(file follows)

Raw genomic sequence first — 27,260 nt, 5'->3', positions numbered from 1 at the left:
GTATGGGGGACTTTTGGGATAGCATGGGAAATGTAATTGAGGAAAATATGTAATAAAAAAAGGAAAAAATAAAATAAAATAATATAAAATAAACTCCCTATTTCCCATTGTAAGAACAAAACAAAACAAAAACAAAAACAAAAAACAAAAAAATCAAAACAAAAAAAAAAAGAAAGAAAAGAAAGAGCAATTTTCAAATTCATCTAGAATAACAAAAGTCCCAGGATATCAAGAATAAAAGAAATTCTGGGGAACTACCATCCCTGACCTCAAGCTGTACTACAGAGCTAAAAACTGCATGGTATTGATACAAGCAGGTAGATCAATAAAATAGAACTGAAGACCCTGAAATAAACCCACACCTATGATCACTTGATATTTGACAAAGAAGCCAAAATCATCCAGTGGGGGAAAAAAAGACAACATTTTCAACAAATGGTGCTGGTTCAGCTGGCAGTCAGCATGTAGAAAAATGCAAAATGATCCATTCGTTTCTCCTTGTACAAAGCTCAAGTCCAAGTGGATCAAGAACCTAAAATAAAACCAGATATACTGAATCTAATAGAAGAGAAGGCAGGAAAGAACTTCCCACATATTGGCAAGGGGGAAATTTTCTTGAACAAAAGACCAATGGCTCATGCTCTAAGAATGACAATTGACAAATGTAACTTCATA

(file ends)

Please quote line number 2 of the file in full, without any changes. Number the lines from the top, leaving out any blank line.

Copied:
GTATGGGGGACTTTTGGGATAGCATGGGAAATGTAATTGAGGAAAATATGTAATAAAAAAAGGAAAAAATAAAATAAAATAATATAAAATAAACTCCCTATTTCCCATTGTAAGAACAAAACAAAACAAAAACAAAAACAAAAAACAAAAAAATCAAAACAAAAAAAAAAAGAAAGAAAAGAAAGAGCAATTTTCAAATTCATCTAGAATAACAAAAGTCCCAGGATATCAAGAATAAAAGAAATTCTGGGGAACTACCATCCCTGACCTCAAGCTGTACTACAGAGCTAAAAACTGCATGGTATTGATACAAGCAGGTAGATCAATAAAATAGAACTGAAGACCCTGAAATAAACCCACACCTATGATCACTTGATATTTGACAAAGAAGCCAAAATCATCCAGTGGGGGAAAAAAAGACAACATTTTCAACAAATGGTGCTGGTTCAGCTGGCAGTCAGCATGTAGAAAAATGCAAAATGATCCATTCGTTTCTCCTTGTACAAAGCTCAAGTCCAAGTGGATCAAGAACCTAAAATAAAACCAGATATACTGAATCTAATAGAAGAGAAGGCAGGAAAGAACTTCCCACATATTGGCAAGGGGGAAATTTTCTTGAACAAAAGACCAATGGCTCATGCTCTAAGAATGACAATTGACAAATGTAACTTCATA